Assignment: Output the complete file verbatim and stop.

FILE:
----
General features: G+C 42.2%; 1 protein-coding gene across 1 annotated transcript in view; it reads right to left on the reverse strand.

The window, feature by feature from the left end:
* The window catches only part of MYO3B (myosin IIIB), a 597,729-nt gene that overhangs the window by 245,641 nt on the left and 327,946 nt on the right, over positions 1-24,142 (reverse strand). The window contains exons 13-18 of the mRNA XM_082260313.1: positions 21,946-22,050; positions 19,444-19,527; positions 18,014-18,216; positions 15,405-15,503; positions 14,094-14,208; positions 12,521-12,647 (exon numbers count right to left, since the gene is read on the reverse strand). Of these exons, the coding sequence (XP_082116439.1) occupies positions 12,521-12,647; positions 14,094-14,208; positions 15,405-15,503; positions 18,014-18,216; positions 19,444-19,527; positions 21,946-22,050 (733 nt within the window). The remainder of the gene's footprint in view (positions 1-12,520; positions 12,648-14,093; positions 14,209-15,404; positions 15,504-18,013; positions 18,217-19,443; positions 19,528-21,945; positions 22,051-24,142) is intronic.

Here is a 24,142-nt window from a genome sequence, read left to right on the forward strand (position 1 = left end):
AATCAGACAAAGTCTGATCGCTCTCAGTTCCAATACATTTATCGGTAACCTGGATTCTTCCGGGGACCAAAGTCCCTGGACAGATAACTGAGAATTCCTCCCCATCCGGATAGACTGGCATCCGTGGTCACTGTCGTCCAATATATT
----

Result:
General features: G+C 42.2%; 1 protein-coding gene across 1 annotated transcript in view; it reads right to left on the reverse strand.

The window, feature by feature from the left end:
* The window catches only part of MYO3B (myosin IIIB), a 597,729-nt gene that overhangs the window by 245,641 nt on the left and 327,946 nt on the right, over positions 1-24,142 (reverse strand). The window contains exons 13-18 of the mRNA XM_082260313.1: positions 21,946-22,050; positions 19,444-19,527; positions 18,014-18,216; positions 15,405-15,503; positions 14,094-14,208; positions 12,521-12,647 (exon numbers count right to left, since the gene is read on the reverse strand). Of these exons, the coding sequence (XP_082116439.1) occupies positions 12,521-12,647; positions 14,094-14,208; positions 15,405-15,503; positions 18,014-18,216; positions 19,444-19,527; positions 21,946-22,050 (733 nt within the window). The remainder of the gene's footprint in view (positions 1-12,520; positions 12,648-14,093; positions 14,209-15,404; positions 15,504-18,013; positions 18,217-19,443; positions 19,528-21,945; positions 22,051-24,142) is intronic.

Here is a 24,142-nt window from a genome sequence, read left to right on the forward strand (position 1 = left end):
AATCAGACAAAGTCTGATCGCTCTCAGTTCCAATACATTTATCGGTAACCTGGATTCTTCCGGGGACCAAAGTCCCTGGACAGATAACTGAGAATTCCTCCCCATCCGGATAGACTGGCATCCGTGGTCACTGTCGTCCAATATATT